On who is her constituency:
“I was nominated in to reflect a youth point of view and youth interest, which is to say everything, because young people are interested in everything. But they are also not interested in many things. It’s a stereotype that my constituents don’t have much of an opinion about many important issues. But if you look online and you look at how they speak there is interest. Perhaps not in the majority but a minority are very clued in and are very interested in stuff and they have very deep emotions about them. While I may not agree with them on every issue, if I’m supposed to represent young people, I have to present those points.”
On liberals versus conservatives:
“There’s a school of thought that looks at how conservatives and liberals think and liberals think of how do we make things more equal while conservatives think of how we make things fairer, more equitable. And fair is not equal. That’s the difficult conversation to have. If you look at statistics, Singapore is predominantly conservative in thinking. Whichever government is in power, how do you bridge that gap in thinking? Even if you had a more liberal government in place, you would still have to figure that out. I think a lot of Singaporeans want things to be fair rather than equal. Over time, culture [and demographics] shifts, but how it shifts is impossible to tell.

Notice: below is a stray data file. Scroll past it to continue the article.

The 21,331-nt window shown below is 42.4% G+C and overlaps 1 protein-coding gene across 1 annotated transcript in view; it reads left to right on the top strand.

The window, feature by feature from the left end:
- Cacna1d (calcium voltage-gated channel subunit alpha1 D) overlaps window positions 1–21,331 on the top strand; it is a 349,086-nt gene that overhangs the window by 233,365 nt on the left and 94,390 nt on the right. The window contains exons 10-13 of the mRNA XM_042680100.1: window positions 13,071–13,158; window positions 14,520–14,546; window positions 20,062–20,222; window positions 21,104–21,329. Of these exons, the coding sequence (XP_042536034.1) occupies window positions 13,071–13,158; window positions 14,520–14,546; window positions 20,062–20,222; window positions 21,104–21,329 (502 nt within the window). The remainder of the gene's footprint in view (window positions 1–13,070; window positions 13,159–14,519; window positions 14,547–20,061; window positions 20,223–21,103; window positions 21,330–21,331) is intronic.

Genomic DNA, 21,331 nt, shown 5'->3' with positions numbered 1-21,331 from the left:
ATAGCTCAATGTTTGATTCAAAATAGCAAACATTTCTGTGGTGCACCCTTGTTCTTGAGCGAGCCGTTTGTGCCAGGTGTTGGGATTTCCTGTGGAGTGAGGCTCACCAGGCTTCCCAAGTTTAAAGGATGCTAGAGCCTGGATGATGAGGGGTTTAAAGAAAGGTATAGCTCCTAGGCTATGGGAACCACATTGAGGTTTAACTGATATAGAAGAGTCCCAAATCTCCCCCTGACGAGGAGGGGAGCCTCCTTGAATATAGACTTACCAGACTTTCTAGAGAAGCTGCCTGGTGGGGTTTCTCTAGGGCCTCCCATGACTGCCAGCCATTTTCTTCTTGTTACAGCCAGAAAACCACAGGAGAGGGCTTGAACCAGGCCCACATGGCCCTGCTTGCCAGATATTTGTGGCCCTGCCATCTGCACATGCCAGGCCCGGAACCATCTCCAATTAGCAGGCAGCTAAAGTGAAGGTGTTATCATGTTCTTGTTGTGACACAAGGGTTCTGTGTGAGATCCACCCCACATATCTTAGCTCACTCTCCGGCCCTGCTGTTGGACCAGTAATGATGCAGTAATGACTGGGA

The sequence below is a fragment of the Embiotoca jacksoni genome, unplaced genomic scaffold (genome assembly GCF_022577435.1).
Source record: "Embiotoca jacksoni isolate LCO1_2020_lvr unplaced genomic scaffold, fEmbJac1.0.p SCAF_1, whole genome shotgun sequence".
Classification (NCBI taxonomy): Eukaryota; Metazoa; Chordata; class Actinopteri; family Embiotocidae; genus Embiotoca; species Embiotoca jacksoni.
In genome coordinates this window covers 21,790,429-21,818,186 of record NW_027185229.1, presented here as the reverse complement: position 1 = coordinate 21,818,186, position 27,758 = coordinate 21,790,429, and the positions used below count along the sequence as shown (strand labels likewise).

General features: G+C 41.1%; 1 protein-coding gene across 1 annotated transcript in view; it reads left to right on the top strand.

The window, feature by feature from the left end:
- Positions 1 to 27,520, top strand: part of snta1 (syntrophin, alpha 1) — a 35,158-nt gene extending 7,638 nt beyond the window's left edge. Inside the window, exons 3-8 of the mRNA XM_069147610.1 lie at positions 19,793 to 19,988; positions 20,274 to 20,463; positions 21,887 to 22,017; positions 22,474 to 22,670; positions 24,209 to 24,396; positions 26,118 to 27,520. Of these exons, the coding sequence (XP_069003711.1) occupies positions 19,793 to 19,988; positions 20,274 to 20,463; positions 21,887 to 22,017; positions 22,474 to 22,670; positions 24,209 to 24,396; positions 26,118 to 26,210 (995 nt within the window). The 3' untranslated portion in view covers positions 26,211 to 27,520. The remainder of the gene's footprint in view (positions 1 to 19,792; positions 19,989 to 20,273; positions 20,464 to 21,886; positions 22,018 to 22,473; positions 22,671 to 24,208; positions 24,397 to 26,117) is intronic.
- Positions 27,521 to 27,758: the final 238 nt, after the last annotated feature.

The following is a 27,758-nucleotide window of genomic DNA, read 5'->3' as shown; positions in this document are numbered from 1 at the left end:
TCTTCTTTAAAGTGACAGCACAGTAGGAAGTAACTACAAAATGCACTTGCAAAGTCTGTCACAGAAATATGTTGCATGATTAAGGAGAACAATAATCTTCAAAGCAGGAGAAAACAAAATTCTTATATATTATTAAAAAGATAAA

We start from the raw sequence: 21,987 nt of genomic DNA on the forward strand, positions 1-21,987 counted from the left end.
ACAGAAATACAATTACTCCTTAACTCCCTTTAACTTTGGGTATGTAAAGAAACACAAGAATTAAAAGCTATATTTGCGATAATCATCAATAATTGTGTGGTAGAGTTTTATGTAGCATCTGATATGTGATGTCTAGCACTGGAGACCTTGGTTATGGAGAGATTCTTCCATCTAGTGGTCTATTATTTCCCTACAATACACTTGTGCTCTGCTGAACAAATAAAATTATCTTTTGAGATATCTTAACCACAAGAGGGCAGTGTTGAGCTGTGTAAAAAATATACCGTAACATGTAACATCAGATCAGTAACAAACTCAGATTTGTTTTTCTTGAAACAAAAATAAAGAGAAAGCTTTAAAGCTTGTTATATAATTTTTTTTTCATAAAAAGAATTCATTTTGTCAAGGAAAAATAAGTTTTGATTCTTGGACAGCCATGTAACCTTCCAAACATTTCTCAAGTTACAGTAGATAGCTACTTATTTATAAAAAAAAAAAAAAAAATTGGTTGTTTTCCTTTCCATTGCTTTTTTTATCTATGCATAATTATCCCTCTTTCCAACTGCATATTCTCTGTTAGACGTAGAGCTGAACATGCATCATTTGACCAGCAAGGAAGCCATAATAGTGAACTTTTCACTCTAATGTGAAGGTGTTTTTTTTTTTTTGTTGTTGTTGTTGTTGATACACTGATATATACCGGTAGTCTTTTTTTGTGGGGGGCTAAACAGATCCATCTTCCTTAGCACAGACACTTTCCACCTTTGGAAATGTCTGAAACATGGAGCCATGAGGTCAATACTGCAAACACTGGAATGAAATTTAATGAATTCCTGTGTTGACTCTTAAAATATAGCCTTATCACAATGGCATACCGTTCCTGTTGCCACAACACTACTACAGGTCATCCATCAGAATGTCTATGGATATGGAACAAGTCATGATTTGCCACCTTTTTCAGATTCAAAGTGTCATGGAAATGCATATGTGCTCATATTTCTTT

On the family unit:
“I think the government has recognised for a long time that there are different family units out there. The difficulty is what kind of family units does the government believe leads to a sustainable society. Right now, the bet is being hedged on traditional family units. It’s supported by a largely conservative electorate and currently that’s the way it stands. The government also consistently says that it’s pragmatic in its leaning and it doesn’t stem from a religious ideology. They accept what works. If society tips in certain ways, that will change.
On social safety nets:
“The idea of a social safety net, I guess that’s the ideal state that everyone’s trying to achieve, right? The hard truth for every government out there is that it’s close to impossible to deliver that but it doesn’t mean we should not want it. I think that’s where the government is at the moment. I’m sitting on a committee called SG Cares and that’s all about taking a real look at how can government work together with society to fix something that’s impossible for any one player to do. I’m very interested at looking at how we can help fill the gaps in a way that’s fair for everyone.”
On engaging with the public: